For one, there’s this pressing question: Are these two artists from Urfa, who represent two different approaches, being brought together against Öcalan, who is also from Urfa?
In order to answer this, we must return again to that last meeting between Öcalan and Perwer in 1999. During that meeting, Öcalan explained that Kurds should not get married before they are liberated, and that as long as women and men are not equal, every marriage is a system of enslavement.
The fact that Perwer’s “duet” with Tatlıses will be happening at a wedding ceremony for three hundred people indicates a symbolic objection to this goal of Öcalan’s. This is only one aspect of the event and is a topic for a separate article.
Let’s get to the matter of Perwer’s duet with Tatlıses. On 13 November, on a Twitter account with the handle “İmparatoribo,” Tatlıses posted the following message: “Şivan Perwer is the Kurdish Pavarotti. Doing a duet with him is an honor for me. I just wish the circumstances were more equal.”
Although what Tatlıses meant by these “circumstances” were the bodily disfigurations he sustained as the result of an attack, a look at these two artists’ forty-year histories suggests something else: the resistance created by the PKK movement has caused a loss of respectability for “Turkish artists with Kurdish roots,” represented most notably by Tatlıses, whereas it brought considerable prestige and power to Kurdish artists like Perwer who rebelled with their songs and refused to bow to the state. (If this weren’t Perwer’s source of power in the first place, neither Barzani nor Erdoğan would have intended to make him a tool in their latest political maneuver.)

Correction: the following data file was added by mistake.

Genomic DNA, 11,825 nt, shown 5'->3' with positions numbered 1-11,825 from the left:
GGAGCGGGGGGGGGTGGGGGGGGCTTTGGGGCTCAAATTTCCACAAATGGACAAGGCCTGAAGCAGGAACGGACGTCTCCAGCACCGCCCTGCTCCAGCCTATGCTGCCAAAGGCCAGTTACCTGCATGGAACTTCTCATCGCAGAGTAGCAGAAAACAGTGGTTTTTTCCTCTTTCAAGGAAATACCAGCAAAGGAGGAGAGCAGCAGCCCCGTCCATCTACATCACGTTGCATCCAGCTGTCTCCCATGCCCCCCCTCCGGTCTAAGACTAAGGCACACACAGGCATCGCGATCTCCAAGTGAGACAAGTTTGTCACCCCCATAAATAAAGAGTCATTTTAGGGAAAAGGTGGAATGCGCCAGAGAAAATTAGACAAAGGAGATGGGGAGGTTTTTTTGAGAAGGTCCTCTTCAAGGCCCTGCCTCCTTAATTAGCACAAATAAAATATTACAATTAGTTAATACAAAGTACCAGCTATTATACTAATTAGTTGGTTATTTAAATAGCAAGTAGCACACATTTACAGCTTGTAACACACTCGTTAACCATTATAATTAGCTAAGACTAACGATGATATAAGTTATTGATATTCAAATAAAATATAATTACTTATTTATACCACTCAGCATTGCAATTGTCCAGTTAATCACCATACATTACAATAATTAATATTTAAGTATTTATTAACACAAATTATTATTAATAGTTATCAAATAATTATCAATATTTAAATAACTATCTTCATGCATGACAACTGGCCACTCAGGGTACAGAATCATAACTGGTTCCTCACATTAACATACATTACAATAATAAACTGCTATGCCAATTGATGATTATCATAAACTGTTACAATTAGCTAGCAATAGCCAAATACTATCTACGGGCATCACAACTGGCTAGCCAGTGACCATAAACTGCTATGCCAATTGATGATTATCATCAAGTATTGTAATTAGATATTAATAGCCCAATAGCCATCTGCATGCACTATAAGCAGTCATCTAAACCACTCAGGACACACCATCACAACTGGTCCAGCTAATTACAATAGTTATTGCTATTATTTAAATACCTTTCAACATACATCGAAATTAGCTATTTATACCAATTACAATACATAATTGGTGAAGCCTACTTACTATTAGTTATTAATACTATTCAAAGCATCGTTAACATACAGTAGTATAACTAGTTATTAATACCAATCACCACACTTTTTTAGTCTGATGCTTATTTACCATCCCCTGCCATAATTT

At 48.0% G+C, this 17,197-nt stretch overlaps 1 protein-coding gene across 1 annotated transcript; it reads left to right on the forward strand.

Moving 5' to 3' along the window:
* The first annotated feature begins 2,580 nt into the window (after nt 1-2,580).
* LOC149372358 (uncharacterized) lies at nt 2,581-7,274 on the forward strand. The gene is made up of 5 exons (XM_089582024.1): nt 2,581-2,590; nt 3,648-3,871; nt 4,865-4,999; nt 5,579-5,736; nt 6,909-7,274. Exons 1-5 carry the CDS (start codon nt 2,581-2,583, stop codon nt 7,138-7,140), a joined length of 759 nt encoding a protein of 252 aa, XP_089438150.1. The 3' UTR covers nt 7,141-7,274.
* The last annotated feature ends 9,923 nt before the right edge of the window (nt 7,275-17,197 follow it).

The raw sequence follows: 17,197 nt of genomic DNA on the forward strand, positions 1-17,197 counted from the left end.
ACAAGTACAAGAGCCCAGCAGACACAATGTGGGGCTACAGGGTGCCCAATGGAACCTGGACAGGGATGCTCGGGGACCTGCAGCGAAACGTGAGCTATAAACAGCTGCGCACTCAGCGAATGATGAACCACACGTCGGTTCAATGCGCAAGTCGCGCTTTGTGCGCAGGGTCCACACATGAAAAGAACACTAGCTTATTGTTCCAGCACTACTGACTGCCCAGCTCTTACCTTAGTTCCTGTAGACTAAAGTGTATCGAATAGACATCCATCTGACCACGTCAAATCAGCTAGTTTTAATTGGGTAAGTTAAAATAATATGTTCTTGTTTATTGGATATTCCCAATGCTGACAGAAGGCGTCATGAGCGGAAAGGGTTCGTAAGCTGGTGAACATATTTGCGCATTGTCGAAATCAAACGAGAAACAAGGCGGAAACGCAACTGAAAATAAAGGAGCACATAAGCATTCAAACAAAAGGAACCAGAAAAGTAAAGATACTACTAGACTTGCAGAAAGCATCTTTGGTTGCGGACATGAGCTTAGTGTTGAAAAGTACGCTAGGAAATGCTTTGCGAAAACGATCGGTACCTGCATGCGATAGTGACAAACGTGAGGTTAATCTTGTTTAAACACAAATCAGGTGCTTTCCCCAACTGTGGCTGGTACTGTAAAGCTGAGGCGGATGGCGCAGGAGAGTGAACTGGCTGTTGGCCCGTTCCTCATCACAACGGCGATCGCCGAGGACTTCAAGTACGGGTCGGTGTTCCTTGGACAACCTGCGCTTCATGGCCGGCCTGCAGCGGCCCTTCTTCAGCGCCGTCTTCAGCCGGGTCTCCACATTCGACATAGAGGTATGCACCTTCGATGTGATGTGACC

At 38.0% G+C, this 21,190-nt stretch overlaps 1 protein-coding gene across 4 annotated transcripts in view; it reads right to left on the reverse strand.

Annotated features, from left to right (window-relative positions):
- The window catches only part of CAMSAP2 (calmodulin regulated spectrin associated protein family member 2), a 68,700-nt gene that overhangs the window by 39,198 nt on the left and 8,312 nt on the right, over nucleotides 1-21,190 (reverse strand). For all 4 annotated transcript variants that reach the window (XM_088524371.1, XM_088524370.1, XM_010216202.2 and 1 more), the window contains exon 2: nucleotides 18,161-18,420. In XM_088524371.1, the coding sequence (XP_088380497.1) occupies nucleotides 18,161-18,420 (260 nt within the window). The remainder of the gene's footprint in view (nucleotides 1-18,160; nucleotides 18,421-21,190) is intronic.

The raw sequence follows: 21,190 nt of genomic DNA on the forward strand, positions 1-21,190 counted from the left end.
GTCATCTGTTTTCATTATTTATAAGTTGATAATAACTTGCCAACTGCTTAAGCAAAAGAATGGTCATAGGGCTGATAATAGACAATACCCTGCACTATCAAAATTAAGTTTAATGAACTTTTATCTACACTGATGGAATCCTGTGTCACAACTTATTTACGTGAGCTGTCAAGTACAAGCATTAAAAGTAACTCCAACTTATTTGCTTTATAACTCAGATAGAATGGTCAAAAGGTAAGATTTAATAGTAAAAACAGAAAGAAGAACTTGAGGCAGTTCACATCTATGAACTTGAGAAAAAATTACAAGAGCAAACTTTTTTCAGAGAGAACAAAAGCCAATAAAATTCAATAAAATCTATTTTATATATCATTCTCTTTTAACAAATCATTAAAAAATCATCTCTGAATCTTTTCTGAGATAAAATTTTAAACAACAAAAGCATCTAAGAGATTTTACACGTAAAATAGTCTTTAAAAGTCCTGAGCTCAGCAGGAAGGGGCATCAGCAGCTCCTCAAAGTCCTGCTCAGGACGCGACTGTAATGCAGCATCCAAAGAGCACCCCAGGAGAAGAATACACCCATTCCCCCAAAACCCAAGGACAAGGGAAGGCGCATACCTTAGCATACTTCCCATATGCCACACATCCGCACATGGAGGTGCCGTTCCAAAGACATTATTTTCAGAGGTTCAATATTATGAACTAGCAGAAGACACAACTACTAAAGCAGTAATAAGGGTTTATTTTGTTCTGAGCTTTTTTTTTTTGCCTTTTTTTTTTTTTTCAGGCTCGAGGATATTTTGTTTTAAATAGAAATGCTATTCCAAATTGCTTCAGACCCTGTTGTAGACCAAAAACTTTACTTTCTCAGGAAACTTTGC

“Hey Şivan, Who Are We?”
Yes: Tatlıses, who always positioned himself with the state, has ironically been left powerless beside Perwer, who has returned from exile.
Even if Perwer’s “return,” right before the local elections, openly embraces the AKP and seriously shakes his reputation and strength, the fact that Tatlıses has never objected to the oppression of the Kurds is what renders this duet’s “circumstances” unequal.
Furthermore, the sheer fact that under the “more equal” circumstances that Tatlıses obtained by leaning on the state, he Turkified Perwer’s nonpolitical songs without permission necessitates that the encounter between the two will be, at best, a “duel.”
In spite of all of this, it is unclear whether or not Perwer has a couple of words for the “Turk with Kurdish roots” who rose to prominence by taking his place beside the state. But in Diyarbakır, even if he is able to once again give voice to the screams and cries that inscribed him in the hearts of the Kurds—which does not seem very possible—it seems as though he will leave a deep melancholy, brought there as he was under the patronage of the AKP and Barzani.
So even if Şivan’s personal transgressions are not necessarily reflected in his songs, a significant segment of the Kurds, “all of them proletariat,” is no longer going to speak of him with accolades.
Those who want to reminisce over the exciting past he created will take out their cassettes from the 1980s, still smelling of the earth, and taking solace in his “old” revolutionary voice, will turn to him and begin to ask, “Lo şivano, kîne em?”: Hey Şivan, who are we?
 Since the time this article was first published, this meeting has taken place.
[This article was first published on BBC Türkçe on 15 November 2013. The original article can be found here. It was translated from Turkish by Nicholas Glastonbury.]